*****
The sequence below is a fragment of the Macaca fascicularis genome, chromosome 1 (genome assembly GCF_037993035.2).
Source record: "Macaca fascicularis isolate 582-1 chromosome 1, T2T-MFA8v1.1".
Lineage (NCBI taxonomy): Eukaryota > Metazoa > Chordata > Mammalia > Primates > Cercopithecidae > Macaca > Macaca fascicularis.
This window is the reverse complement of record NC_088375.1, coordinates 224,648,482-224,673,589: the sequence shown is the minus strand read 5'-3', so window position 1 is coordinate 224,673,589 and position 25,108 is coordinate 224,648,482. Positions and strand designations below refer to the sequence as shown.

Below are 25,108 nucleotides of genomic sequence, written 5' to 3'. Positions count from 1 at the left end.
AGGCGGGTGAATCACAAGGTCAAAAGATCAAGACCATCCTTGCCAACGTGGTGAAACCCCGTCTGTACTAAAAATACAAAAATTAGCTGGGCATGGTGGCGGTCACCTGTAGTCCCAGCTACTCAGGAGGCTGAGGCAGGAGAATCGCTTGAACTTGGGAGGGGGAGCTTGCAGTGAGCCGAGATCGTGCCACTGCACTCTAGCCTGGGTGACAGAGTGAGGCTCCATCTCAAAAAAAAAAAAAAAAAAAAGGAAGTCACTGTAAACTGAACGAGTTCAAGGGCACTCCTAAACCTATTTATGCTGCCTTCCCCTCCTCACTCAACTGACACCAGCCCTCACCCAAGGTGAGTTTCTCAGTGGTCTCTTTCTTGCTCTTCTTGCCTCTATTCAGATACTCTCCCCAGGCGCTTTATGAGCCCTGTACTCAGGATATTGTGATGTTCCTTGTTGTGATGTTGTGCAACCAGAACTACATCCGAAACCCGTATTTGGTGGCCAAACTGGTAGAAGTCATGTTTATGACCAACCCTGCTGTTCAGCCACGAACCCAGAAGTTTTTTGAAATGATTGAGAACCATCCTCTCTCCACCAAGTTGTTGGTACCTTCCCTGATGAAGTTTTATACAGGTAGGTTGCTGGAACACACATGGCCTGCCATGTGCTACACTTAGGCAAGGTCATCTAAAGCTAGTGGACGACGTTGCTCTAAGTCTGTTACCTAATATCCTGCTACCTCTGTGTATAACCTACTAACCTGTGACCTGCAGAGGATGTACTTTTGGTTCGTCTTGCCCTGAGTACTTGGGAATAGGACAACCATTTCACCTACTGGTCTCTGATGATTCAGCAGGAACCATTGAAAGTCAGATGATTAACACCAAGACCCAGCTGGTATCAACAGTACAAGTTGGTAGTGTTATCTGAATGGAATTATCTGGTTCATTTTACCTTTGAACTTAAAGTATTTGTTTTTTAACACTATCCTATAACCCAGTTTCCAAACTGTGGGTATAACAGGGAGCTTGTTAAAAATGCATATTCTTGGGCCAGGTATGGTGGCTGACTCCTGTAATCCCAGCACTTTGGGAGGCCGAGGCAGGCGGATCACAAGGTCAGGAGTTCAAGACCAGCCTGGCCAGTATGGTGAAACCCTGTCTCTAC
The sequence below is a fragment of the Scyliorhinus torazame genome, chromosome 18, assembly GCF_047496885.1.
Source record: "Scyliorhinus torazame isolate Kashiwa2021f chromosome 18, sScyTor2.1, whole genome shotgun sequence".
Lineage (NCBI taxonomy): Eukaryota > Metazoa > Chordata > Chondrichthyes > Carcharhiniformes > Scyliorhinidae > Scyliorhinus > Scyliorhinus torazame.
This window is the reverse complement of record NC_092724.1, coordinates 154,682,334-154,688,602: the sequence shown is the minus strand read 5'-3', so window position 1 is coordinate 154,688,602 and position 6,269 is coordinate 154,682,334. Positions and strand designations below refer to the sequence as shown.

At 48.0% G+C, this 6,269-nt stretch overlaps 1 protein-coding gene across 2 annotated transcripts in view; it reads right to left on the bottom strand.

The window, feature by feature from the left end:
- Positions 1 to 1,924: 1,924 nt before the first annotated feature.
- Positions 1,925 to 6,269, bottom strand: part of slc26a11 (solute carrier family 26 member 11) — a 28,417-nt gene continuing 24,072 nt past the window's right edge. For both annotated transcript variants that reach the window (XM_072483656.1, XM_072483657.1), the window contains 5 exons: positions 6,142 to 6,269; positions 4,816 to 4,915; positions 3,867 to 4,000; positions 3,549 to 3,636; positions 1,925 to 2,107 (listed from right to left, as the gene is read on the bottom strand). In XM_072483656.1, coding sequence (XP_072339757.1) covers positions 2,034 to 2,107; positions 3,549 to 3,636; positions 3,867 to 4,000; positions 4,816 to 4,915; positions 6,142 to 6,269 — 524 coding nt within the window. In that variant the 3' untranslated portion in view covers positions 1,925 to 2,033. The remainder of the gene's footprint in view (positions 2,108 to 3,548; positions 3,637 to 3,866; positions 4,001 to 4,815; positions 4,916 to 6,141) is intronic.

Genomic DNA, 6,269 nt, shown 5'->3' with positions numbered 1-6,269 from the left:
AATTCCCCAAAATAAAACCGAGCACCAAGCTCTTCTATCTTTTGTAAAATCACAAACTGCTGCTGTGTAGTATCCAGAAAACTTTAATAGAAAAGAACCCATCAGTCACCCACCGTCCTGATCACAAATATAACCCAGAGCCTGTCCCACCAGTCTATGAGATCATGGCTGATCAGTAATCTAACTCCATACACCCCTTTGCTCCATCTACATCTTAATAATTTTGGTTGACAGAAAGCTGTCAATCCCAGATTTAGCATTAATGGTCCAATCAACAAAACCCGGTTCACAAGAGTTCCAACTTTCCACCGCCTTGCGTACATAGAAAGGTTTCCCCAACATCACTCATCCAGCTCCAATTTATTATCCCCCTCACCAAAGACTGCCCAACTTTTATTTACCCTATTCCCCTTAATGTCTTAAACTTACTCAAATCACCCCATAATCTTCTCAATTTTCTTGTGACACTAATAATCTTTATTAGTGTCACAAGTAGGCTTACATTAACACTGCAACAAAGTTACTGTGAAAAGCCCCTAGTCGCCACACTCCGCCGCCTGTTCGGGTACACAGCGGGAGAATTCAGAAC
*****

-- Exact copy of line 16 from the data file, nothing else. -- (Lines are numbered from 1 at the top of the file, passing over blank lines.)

AATTCCCCAAAATAAAACCGAGCACCAAGCTCTTCTATCTTTTGTAAAATCACAAACTGCTGCTGTGTAGTATCCAGAAAACTTTAATAGAAAAGAACCCATCAGTCACCCACCGTCCTGATCACAAATATAACCCAGAGCCTGTCCCACCAGTCTATGAGATCATGGCTGATCAGTAATCTAACTCCATACACCCCTTTGCTCCATCTACATCTTAATAATTTTGGTTGACAGAAAGCTGTCAATCCCAGATTTAGCATTAATGGTCCAATCAACAAAACCCGGTTCACAAGAGTTCCAACTTTCCACCGCCTTGCGTACATAGAAAGGTTTCCCCAACATCACTCATCCAGCTCCAATTTATTATCCCCCTCACCAAAGACTGCCCAACTTTTATTTACCCTATTCCCCTTAATGTCTTAAACTTACTCAAATCACCCCATAATCTTCTCAATTTTCTTGTGACACTAATAATCTTTATTAGTGTCACAAGTAGGCTTACATTAACACTGCAACAAAGTTACTGTGAAAAGCCCCTAGTCGCCACACTCCGCCGCCTGTTCGGGTACACAGCGGGAGAATTCAGAAC